Everyone loves a beautiful garden. A garden that looks, feels and smells just right. With comfortable seating areas and paths traversing a journey through the plants. A fantastic view to look out at from inside the house. Planting that lifts the spirits in the depths of winter as well as the heights of summer.
We’ve all been to such gardens, but why shouldn’t we aspire to such gardens ourselves? And if so, how to achieve it? Of course, you could go down the route of hiring a garden designer, and there are many good reasons for this. However, if you are the adventurous type who loves a challenge, doesn’t mind hard work and are willing to research the subject, designing your own garden can be hugely rewarding. Up and coming garden designer, Richard Walters (www.rwgardens.co.uk), describes how it is possible to create your very own garden design.
PLANNING AND RESEARCH
The first step towards your garden design is the survey ie an accurate map of your existing garden. Firstly measure the house and windows, very important when considering viewpoints. Then map the garden boundaries and existing hard landscaping ie patios and paths, finally adding on trees and borders. When you have surveyed your house and garden you should then transpose this onto a scale plan (1:100 is the easiest scale to work to, although 1:50 is great for smaller gardens). This is your base document, so make lots of copies for playing around with different design ideas.
Now is the fun bit where you can start drawing up your new garden. Before you do though, you should consider the style of garden that you’d like. For instance do you like the informal style of the English cottage garden or maybe you’d rather have a lower maintenance Mediterranean style garden, with gnarled Olive trees and silvery foliage plants? If you’d like a Japanese feel to the garden consider including cloud pruned conifers, classic red Acers and ferns and hostas in the shade.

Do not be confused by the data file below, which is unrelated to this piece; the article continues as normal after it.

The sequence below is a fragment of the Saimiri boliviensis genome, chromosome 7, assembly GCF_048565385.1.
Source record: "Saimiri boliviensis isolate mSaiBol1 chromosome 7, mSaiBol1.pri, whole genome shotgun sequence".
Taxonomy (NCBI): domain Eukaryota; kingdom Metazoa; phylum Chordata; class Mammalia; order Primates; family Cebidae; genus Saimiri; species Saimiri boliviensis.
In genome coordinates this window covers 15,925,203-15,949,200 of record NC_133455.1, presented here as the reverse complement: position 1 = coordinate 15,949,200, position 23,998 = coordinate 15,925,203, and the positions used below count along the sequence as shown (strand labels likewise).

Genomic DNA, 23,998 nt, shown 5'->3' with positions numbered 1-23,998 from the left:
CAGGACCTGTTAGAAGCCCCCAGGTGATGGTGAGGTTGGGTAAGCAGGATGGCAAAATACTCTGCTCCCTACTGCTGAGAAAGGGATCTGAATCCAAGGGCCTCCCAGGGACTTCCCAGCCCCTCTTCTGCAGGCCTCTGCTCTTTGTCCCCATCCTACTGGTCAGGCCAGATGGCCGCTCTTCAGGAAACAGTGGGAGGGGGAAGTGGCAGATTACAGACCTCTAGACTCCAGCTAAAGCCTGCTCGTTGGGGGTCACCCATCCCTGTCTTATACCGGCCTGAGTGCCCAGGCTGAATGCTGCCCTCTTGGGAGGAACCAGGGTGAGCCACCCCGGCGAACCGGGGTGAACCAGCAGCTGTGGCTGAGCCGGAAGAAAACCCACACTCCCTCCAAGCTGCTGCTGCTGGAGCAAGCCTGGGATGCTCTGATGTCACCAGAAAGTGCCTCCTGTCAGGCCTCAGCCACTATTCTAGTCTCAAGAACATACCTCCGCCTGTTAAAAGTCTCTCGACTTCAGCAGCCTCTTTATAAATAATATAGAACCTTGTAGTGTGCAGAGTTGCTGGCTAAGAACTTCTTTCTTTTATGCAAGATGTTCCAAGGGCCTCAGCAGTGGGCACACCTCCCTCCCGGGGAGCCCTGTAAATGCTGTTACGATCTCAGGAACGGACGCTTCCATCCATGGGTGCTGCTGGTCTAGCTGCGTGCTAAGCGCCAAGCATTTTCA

Next comes setting up the basic structure of the garden. Seating and eating areas are often the best place to start. Give yourself a generous patio area, allowing more than enough room for table and chairs. West facing patios, to catch the afternoon and evening sun are ideal.
A path to the driveway is vital, make sure this is in a straight line if possible. Whilst a meandering path may be fun the first few times, the novelty will quickly wear off. Also think about adding vertical structure, for instance, pergolas to cover steps or paths or trellises to hide unsightly areas – these can be covered with climbers later on.
It’s also important to consider the practical aspects such as where best to locate the wheelie bins, or compost heaps. Do you need outdoor storage, if so where best to position the shed? Even small aspects such as washing lines should be considered at this stage.
ARCHITECTURAL FOCAL POINTS
At this point it is appropriate to consider additional ornaments or focal points around the garden. These may include formal or informal water features, topiary, iron or wooden carvings or even statues or statuettes. These should be positioned so that are seen from key areas and ideally located so as to draw the eye through the garden.
THE PLANTING SCHEME
Only after you have a really strong structural design should you start thinking about the planting plan. When considering plants, especially trees and shrubs, you should be mainly concerned about how they perform in the late autumn and winter. A garden that looks good in the winter will almost always look great in the summer. Besides which, you can add lots of summer flowering perennials to augment your trees and shrubs.
For the planting plan start by thinking trees – how many and how big. Even the smallest garden should include at least one tree. Trees add structure and maturity to a garden. They give great options for year round colour, including spring blossom, summer shade, autumn foliage colour and winter berries.
After that you can pencil in the herbaceous borders. Be bold, the deeper and larger you make them, the better – who needs lawns! For the back of the borders consider winter flowering, highly fragrant shrubs in amongst evergreens. Architectural grasses, such as Miscanthus and Calamagrostis, will also add movement and structure to the garden throughout the winter whilst the bare stems of dogwoods provide a great variety and range of colours.
Perennials should be planted between the shrubs to add summer colour and to provide immediate and ongoing interest whilst the shrubs are maturing. Bulbs can be planned to give year round interest, from snowdrops and bluebells to alliums and tulips through to nerines and winter aconites. Finally, don’t forget to include as many ground cover plants as needed, so much better than constant weeding!
About the author: Richard Walters (www.rwgardens.co.uk) is a Norfolk based garden designer specialising in small and medium garden design and landscaping.